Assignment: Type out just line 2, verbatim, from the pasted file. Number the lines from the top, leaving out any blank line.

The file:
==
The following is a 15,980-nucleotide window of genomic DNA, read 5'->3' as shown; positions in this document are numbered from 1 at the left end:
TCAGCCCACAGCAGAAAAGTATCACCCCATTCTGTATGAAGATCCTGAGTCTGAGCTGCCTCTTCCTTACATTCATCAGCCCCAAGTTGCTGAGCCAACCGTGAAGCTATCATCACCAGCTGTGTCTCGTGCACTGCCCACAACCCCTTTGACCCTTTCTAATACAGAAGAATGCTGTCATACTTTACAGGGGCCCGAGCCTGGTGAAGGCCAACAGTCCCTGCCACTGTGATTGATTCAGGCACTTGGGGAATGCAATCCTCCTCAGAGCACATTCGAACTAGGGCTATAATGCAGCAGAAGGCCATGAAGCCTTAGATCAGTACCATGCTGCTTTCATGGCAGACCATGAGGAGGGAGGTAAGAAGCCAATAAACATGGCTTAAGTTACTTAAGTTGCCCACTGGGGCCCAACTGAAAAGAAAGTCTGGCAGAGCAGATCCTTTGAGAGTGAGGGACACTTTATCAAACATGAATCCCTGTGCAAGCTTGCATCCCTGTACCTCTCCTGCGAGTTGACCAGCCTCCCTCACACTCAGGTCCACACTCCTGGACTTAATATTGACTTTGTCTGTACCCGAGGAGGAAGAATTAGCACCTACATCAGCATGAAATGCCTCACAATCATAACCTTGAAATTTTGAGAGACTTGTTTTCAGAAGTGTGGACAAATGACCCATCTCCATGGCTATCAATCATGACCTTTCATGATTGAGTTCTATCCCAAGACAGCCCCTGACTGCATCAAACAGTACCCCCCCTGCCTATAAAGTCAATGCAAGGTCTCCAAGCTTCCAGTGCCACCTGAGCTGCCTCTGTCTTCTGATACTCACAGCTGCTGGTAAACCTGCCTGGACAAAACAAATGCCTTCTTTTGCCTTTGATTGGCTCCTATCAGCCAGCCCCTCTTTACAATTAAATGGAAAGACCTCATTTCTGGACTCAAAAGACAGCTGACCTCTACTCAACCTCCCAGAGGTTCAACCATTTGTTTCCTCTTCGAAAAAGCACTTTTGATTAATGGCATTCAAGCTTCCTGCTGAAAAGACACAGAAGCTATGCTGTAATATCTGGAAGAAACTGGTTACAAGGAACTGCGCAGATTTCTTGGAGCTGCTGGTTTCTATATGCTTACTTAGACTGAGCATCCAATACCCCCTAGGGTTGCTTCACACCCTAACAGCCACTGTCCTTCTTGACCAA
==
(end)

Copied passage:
TCAGCCCACAGCAGAAAAGTATCACCCCATTCTGTATGAAGATCCTGAGTCTGAGCTGCCTCTTCCTTACATTCATCAGCCCCAAGTTGCTGAGCCAACCGTGAAGCTATCATCACCAGCTGTGTCTCGTGCACTGCCCACAACCCCTTTGACCCTTTCTAATACAGAAGAATGCTGTCATACTTTACAGGGGCCCGAGCCTGGTGAAGGCCAACAGTCCCTGCCACTGTGATTGATTCAGGCACTTGGGGAATGCAATCCTCCTCAGAGCACATTCGAACTAGGGCTATAATGCAGCAGAAGGCCATGAAGCCTTAGATCAGTACCATGCTGCTTTCATGGCAGACCATGAGGAGGGAGGTAAGAAGCCAATAAACATGGCTTAAGTTACTTAAGTTGCCCACTGGGGCCCAACTGAAAAGAAAGTCTGGCAGAGCAGATCCTTTGAGAGTGAGGGACACTTTATCAAACATGAATCCCTGTGCAAGCTTGCATCCCTGTACCTCTCCTGCGAGTTGACCAGCCTCCCTCACACTCAGGTCCACACTCCTGGACTTAATATTGACTTTGTCTGTACCCGAGGAGGAAGAATTAGCACCTACATCAGCATGAAATGCCTCACAATCATAACCTTGAAATTTTGAGAGACTTGTTTTCAGAAGTGTGGACAAATGACCCATCTCCATGGCTATCAATCATGACCTTTCATGATTGAGTTCTATCCCAAGACAGCCCCTGACTGCATCAAACAGTACCCCCCCTGCCTATAAAGTCAATGCAAGGTCTCCAAGCTTCCAGTGCCACCTGAGCTGCCTCTGTCTTCTGATACTCACAGCTGCTGGTAAACCTGCCTGGACAAAACAAATGCCTTCTTTTGCCTTTGATTGGCTCCTATCAGCCAGCCCCTCTTTACAATTAAATGGAAAGACCTCATTTCTGGACTCAAAAGACAGCTGACCTCTACTCAACCTCCCAGAGGTTCAACCATTTGTTTCCTCTTCGAAAAAGCACTTTTGATTAATGGCATTCAAGCTTCCTGCTGAAAAGACACAGAAGCTATGCTGTAATATCTGGAAGAAACTGGTTACAAGGAACTGCGCAGATTTCTTGGAGCTGCTGGTTTCTATATGCTTACTTAGACTGAGCATCCAATACCCCCTAGGGTTGCTTCACACCCTAACAGCCACTGTCCTTCTTGACCAA